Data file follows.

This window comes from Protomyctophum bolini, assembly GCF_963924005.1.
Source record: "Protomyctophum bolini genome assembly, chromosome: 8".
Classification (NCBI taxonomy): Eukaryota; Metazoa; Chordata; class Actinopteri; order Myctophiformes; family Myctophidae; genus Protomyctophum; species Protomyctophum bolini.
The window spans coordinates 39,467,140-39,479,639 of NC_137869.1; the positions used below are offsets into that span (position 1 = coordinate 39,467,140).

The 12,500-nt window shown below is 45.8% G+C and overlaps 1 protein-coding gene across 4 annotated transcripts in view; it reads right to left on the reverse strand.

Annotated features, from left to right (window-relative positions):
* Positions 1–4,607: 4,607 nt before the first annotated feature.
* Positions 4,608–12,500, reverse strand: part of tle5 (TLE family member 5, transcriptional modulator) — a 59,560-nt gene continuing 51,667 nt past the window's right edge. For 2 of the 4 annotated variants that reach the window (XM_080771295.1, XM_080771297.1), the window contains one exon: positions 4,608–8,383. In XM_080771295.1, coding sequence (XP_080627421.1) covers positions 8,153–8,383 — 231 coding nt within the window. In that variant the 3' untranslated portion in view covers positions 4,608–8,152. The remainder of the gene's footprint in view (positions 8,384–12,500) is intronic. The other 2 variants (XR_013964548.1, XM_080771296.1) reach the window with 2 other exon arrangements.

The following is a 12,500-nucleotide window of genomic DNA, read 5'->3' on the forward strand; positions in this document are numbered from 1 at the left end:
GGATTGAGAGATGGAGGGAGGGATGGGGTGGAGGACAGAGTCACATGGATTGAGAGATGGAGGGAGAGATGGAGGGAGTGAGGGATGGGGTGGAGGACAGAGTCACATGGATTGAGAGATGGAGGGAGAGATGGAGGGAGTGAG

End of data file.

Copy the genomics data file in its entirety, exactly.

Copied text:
This window comes from Protomyctophum bolini, assembly GCF_963924005.1.
Source record: "Protomyctophum bolini genome assembly, chromosome: 8".
Classification (NCBI taxonomy): Eukaryota; Metazoa; Chordata; class Actinopteri; order Myctophiformes; family Myctophidae; genus Protomyctophum; species Protomyctophum bolini.
The window spans coordinates 39,467,140-39,479,639 of NC_137869.1; the positions used below are offsets into that span (position 1 = coordinate 39,467,140).

The 12,500-nt window shown below is 45.8% G+C and overlaps 1 protein-coding gene across 4 annotated transcripts in view; it reads right to left on the reverse strand.

Annotated features, from left to right (window-relative positions):
* Positions 1–4,607: 4,607 nt before the first annotated feature.
* Positions 4,608–12,500, reverse strand: part of tle5 (TLE family member 5, transcriptional modulator) — a 59,560-nt gene continuing 51,667 nt past the window's right edge. For 2 of the 4 annotated variants that reach the window (XM_080771295.1, XM_080771297.1), the window contains one exon: positions 4,608–8,383. In XM_080771295.1, coding sequence (XP_080627421.1) covers positions 8,153–8,383 — 231 coding nt within the window. In that variant the 3' untranslated portion in view covers positions 4,608–8,152. The remainder of the gene's footprint in view (positions 8,384–12,500) is intronic. The other 2 variants (XR_013964548.1, XM_080771296.1) reach the window with 2 other exon arrangements.

The following is a 12,500-nucleotide window of genomic DNA, read 5'->3' on the forward strand; positions in this document are numbered from 1 at the left end:
GGATTGAGAGATGGAGGGAGGGATGGGGTGGAGGACAGAGTCACATGGATTGAGAGATGGAGGGAGAGATGGAGGGAGTGAGGGATGGGGTGGAGGACAGAGTCACATGGATTGAGAGATGGAGGGAGAGATGGAGGGAGTGAG